I have finally found the context and citation for a Wesley quote I’ve been looking for, for a very long time. It’s the old quote:
Give me one hundred preachers who fear nothing but sin and desire nothing but God, and I care not a straw whether they be clergymen or laymen, such alone will shake the gates of hell and set up the kingdom of heaven upon earth.
I’ve heard it half-quoted in so many sermons through the years, and I love the essence of the quote. But, I’ve also heard it mangled and clearly misquoted enough times that I wondered if it was really Wesley. And none of the Wesley scholars I knew well enough to ask were ever able to point me to exactly where in the Wesley corpus it appears.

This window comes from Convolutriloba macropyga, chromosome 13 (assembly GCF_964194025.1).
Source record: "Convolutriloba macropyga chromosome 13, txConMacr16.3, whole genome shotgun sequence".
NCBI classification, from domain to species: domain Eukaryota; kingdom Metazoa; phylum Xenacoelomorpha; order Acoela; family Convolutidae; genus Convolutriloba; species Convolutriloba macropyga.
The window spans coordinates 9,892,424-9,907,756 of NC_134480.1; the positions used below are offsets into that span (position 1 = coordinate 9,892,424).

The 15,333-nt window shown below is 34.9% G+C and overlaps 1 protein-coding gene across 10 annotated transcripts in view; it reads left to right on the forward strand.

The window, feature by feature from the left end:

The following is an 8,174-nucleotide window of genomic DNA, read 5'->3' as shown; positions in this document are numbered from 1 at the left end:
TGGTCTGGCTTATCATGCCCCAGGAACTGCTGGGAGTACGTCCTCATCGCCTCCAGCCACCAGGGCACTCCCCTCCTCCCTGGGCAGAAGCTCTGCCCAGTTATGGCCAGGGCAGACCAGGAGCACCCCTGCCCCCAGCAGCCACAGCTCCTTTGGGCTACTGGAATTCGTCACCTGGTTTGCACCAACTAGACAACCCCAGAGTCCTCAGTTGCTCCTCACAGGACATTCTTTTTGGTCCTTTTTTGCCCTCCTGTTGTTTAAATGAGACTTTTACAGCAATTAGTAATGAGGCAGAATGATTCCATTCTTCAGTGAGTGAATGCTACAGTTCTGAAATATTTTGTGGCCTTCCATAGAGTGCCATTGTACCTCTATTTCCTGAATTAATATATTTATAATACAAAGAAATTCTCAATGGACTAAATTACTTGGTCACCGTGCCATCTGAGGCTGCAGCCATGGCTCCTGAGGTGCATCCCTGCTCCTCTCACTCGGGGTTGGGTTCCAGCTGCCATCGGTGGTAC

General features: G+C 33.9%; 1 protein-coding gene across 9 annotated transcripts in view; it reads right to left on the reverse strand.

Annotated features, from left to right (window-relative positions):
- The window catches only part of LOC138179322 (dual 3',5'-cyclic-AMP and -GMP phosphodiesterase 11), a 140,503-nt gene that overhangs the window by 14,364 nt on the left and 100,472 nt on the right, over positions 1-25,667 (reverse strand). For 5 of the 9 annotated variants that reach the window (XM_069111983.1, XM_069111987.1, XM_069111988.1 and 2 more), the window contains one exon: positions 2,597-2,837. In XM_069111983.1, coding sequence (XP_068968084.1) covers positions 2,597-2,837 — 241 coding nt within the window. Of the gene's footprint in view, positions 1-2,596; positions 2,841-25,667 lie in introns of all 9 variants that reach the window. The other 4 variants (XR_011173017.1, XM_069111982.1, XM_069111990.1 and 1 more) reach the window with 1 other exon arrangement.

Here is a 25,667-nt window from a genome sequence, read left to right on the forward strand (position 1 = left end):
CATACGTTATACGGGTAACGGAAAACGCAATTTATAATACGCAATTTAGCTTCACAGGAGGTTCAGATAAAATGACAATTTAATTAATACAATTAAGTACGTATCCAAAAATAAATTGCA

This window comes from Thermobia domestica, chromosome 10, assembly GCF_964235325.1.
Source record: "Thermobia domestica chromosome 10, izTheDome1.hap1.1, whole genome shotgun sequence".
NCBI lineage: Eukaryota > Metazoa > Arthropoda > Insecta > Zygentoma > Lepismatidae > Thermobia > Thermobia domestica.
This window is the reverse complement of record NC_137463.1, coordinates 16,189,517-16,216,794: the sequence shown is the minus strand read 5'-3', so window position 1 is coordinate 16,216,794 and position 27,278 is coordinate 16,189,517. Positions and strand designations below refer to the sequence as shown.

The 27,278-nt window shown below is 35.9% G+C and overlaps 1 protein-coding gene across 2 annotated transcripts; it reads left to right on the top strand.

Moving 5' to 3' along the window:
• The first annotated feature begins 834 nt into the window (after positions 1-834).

Finally, through the gracious help of a friend, I found it among Wesley’s Letters as cited on Wesley Center Online. The above quote comes from a letter to Alexander Mather dated August 6, 1777. Here is the full letter:
No, Aleck, no! The danger of ruin to Methodism does not lie here. It springs from quite a different quarter. Our preachers, many of them, are fallen. They are not spiritual. They are not alive to God. They are soft, enervated, fearful of shame, toil, hardship. They have not the spirit which God gave to Thomas Lee at Pateley Bridge or to you at Boston. Give me one hundred preachers who fear nothing but sin and desire nothing but God, and I care not a straw whether they be clergymen or laymen, such alone will shake the gates of hell and set up the kingdom of heaven upon earth.
It’s a sobering letter in context and certainly gives food for thought about the current state of preachers in the United Methodist Church. I can’t help but wonder how many of us, myself included, that Wesley would have considered “fallen” and “not spiritual” by his standards. Makes you wonder. Perhaps what the UM church needs most is a few more hell-shaking preachers. I wonder if they’ll make it through our ordination process.